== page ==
What is binding redirection you might ask? Well in some instances when you are lazy, and don’t want to track down all of those placed in your application where a different version of the DLL might have been used, you can use binding redirection, as the “catch all” solution. The way it works is that every time any assembly tries to resolve the Newtonsoft.Json dll reference, it will first check the Global Assembly Cache (GAC) to see if its there, but then it will also check for any overrides in the application config file. Here comes our magical binding redirection. This particular one, catches all requests for Newtonsoft.Json v.0.0.0.0 through v.9.0.0.0 and always returns v.9.0.0.0. So when Dynamo asks for v.8.0.0.0 it will actually be served with v.9.0.0.0.

Given that fun solution, it appears to me Speckle is running into something different all together. Since LoadFrom will still load the v.11.0.0.0 that they distributed Speckle with into the context, but will return a reference to v.9.0.0.0 at runtime, we got ourselves a pickle just like Suzanne described it. At runtime it serves a different type that is needed, and it throws a cast exception.

I am not sure that this is allowed, but if Matteo is reading this, why don’t you try editing the Revit.exe.config, and override the binding redirection to 0.0.0.0-11.0.0.0 -> 11.0.0.0. See if this solves the issue you guys have been running into.

Another potential solution that would have been a fun exercise to try, is to use GAC and install our dependencies into it. I was led to believe that anything that is loaded into GAC, can be used in the default Load context (different then LoadFrom context), and when we do that we can use multiple assemblies with the same identity, but different versions. Somehow Windows was supposed to automatically resolve those for us. However, I am skeptical about this solution, because Dynamo itself resides in the LoadFrom context, which is different than all CORE pieces of Revit. Yes, I know, isn’t Dynamo distributed with Revit. If it is, then it must be “core” right? No. Sorry. Dynamo is not cool enough. It’s just another Add-In, and has been treated as such by Revit developers. They don’t want to have anything to do with it. It seems since they inherited it from the original Dynamo team, the DynamoRevit repo has died. Virtually no improvements have been made. Moving on…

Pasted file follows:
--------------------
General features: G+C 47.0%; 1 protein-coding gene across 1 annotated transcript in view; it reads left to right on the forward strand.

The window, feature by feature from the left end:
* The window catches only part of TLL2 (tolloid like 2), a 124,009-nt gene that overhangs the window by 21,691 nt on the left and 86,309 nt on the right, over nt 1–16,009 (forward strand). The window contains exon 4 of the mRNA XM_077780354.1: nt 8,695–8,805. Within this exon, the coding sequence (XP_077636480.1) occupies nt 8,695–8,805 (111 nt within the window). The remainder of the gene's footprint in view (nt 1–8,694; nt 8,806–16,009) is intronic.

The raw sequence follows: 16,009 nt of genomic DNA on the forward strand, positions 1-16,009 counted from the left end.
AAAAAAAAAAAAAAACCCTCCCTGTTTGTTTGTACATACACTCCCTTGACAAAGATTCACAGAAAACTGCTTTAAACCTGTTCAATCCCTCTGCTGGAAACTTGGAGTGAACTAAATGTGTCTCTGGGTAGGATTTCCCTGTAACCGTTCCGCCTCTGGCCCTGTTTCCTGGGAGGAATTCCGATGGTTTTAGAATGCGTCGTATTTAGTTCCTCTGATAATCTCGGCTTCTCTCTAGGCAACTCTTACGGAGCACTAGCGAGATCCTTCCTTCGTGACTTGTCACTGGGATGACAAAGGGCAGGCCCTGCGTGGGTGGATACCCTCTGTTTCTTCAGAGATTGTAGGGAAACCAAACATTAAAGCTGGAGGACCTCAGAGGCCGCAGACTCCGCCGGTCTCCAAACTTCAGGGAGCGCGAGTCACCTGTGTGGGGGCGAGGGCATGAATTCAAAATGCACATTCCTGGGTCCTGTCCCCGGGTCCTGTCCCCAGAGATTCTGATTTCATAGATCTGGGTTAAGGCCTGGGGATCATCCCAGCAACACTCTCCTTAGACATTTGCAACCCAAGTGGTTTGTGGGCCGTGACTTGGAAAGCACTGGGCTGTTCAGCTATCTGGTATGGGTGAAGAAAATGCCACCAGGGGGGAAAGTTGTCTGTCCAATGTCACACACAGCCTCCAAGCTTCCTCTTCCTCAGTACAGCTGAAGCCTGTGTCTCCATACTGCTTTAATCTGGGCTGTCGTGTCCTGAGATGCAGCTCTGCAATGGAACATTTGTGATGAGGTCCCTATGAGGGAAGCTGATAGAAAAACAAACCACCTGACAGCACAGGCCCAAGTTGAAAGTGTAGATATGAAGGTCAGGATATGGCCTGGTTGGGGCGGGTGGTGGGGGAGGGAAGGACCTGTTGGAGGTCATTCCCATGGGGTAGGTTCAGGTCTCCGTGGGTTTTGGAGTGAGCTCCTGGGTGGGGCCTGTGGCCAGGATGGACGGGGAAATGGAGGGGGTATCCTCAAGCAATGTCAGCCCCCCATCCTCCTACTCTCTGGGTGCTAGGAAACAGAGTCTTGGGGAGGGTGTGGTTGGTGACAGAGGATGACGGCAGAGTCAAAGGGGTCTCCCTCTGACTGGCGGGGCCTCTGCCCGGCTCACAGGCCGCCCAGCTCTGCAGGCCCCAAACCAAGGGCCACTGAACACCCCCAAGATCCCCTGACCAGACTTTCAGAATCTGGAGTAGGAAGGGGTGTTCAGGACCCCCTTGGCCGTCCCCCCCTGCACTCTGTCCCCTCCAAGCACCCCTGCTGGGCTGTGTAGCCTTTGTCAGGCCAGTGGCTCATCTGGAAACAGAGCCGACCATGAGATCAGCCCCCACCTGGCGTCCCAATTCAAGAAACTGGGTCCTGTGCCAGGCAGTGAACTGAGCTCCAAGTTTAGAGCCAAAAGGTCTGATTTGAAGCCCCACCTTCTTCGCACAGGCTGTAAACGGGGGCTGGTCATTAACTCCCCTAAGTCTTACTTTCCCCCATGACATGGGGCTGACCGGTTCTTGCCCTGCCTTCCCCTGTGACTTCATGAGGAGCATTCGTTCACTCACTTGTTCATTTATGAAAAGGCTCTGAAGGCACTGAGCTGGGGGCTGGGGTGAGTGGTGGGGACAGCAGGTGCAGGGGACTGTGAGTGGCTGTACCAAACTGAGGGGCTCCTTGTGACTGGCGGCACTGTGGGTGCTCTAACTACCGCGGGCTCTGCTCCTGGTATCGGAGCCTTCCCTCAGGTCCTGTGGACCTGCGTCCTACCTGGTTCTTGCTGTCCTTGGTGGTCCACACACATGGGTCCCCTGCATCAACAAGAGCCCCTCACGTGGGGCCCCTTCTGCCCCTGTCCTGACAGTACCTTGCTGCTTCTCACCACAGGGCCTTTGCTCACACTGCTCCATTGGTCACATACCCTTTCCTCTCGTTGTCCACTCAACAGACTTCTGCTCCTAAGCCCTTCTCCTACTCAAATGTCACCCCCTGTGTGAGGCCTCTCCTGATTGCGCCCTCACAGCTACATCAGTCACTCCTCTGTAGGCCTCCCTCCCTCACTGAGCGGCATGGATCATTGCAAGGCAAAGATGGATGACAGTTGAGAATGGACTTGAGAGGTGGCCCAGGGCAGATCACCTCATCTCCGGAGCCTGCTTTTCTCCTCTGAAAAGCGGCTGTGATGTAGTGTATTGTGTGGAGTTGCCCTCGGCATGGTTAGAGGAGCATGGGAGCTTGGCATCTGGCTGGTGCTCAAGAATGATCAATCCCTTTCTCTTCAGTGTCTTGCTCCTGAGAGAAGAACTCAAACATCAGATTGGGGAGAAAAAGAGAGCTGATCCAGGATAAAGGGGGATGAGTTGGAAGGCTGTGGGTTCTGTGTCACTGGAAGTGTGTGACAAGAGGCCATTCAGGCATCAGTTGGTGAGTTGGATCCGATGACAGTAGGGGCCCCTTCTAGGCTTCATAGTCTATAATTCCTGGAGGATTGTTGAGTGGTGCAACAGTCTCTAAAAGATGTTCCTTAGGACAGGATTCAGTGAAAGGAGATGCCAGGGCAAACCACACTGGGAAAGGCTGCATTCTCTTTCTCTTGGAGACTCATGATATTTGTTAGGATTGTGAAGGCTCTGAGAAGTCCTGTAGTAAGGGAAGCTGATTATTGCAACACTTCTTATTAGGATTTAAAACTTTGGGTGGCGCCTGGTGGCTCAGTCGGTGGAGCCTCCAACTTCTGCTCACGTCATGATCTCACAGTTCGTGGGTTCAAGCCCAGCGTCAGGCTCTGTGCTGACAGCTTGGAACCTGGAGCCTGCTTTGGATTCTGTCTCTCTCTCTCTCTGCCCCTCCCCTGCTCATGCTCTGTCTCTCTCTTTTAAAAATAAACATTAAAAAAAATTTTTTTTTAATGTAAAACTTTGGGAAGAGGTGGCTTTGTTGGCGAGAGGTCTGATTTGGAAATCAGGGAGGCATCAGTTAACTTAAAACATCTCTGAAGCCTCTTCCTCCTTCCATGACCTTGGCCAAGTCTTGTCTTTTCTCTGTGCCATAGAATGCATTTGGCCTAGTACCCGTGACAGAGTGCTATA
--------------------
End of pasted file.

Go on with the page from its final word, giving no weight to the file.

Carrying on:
Here’s a few things that I did learn for sure:

  • Revit loads all 3rd party plugins using the LoadFrom context.
  • Dynamo also does that…
  • … this means that all Dynamo packages and Revit addins can happily conflict with each other. That’s so much fun.

Was there a better way to do things or LoadFrom is the only way, and we cannot blame Revit developers for serving us up with this pita?

I am not sure, but Microsoft recommends solutions in the following order:

  • use the default Load context if you can
  • use the .NET Framework Add-In Model

I never tried the .NET Framework Add-In Model, but it clearly was designed to handle just this issue we are having here. Perhaps someone should have a look at it, and see if all of our lives can be made easier. In the meantime we will continue burning in the DLL Hell.

Cheers!

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5 Comments

  1. Dan Tartaglia says:

    Hi,

    I do not claim to know what’s going on but could the issue stem from the .NET versions installed on you computer(s)? Being different? We have issues with Unifi for example, I believe they use 4.7.2 or higher but most of our user computers do not have the same version. No warnings are seen by the users but it just fails to work with Revit 2019 for some and not others. Just a thought.

    • You mean the .NET version of 4.7.2 right? Yes, Revit 2019 requires that so I think even installing Revit, would have forced the machines to be updated to 4.7.2. I don’t know what the issue might be with Unify. I am not familiar with their setup. Only used it briefly.

  2. Dan Tartaglia says:

    I’ve been using 4.7 for API use in Revit 2019. I’m sure the newer builds support 4.7.2; I’d have to look

  3. anonymous_addict says:

    Did Boeing contract the MCAS programming from Autodesk, I wonder?